The annual deluge of Christmas music is in the air -- literally -- in department stores, markets, elevators, ring tones and voicemails. This is all well and good for some folks. But as you navigate the mall -- surrounded by songs you've heard a thousand times before -- have you started to feel that all you want for Christmas is to avoid Mariah Carey's All I Want for Christmas? When you get home, do you want to steamroll your neighbor's Mannheim Steamroller discs, or excommunicate the in-laws' Mormon Tabernacle Choir collection? And be honest -- as you try to fall asleep, do you think about how badly you want to forever silence Kenny G's Silent Night?
For an alternative silent night, try John Cage's 1952 composition 4'33" which calls for any combination of musicians to sit quietly and play no notes for four minutes and 33 seconds. 4'33" is often viewed as an absurdist stunt from a composer who regularly consulted the I Ching before getting down to business. Yes, the score does present comic possibilities -- I sometimes leave the blank sheet music on my piano to show off what I've been working on. But it's also a profound work of art. http://www.youtube.com/watch?v=hUJagb7hL0E
My friend Isaac included 4'33" in a piano recital he gave for friends a couple of years ago during the holiday season. After Scriabin's bitter Prelude op. 59 #2 and before Brahms' romantic Rhapsody in G Minor, Isaac solemnly opened the music of 4'33" and sat intensely for the prescribed period of time, turning the empty pages at precisely the right moments. Ambient sounds -- an audience member coughing, a car whizzing by -- became part of the performance rather than the distractions they would have been during the other pieces. When Isaac lifted his hands to signal the end, we all seemed to awaken from a deep, powerful dream, having experienced a moving group meditation.
Cage may have been only half kidding when he told interviewers he considered 4'33" his most important work. It's been performed and recorded not only by classical artists and orchestras, but also by Frank Zappa and Liberace. Its resonance was underscored by a copyright infringement suit, which ensued when composer Mike Batt's 2002 recording of A Minute's Silence gave credit to "Batt/Cage" (which sounded more like a baseball warm-up location than a composer collaboration). Batt claimed, "I have been able to say in one minute what Cage could only say in four minutes and thirty-three seconds. My silence is original silence, not a quotation from his."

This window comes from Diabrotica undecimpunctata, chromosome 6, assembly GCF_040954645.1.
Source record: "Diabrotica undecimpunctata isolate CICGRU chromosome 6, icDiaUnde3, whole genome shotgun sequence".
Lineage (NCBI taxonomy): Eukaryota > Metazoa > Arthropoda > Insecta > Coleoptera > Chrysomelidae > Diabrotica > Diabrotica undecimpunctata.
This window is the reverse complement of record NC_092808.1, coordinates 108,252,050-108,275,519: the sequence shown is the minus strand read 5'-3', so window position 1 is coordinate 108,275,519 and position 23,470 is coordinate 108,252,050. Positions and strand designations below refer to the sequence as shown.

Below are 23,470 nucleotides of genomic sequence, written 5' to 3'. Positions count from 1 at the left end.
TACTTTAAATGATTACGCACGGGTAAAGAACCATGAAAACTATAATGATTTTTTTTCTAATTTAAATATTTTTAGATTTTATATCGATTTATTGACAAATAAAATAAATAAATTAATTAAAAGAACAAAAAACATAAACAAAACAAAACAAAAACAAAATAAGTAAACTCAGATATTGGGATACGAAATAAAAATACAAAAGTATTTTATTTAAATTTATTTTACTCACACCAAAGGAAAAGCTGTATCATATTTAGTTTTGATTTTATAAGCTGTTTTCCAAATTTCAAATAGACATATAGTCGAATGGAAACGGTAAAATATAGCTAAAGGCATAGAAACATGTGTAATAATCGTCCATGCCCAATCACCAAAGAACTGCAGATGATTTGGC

As Cage noted after the premiere of 4'33" "There's no such thing as silence. What [the audience] thought was silence ... was full of accidental sounds ... they themselves made all kinds of interesting sounds as they talked or walked out."
Of course, if you insist on actual singing and playing, there are plenty of great Christmas sounds you'll never hear in an elevator. Bob Dylan's new album Christmas in the Heart is far from his best work, but still lots of fun. Steve Earle's plaintive Christmas in Washington forgoes false cheer in favor of a bleak assessment of the political landscape and a yearning for the return of heroic figures like Woody Guthrie and Martin Luther King. And The Kinks' Father Christmas combines good rockin' with a reminder to the privileged to "Have yourself a merry merry Christmas/Have yourself a good time/But remember the kids who got nothin'/While you're drinkin' down your wine. See video here.
For our part, Isaac and I are threatening to collaborate for a four-hand piano version of 4'33" for our friends' holiday pleasure. (Also worthy of consideration is the shorter and lesser-known sequel, 4'33" (No. 2) (0'00")," which Cage dedicated to, among others, Yoko Ono.) But we're not sure which of us should play the melody. Where did I put that copy of the I Ching?
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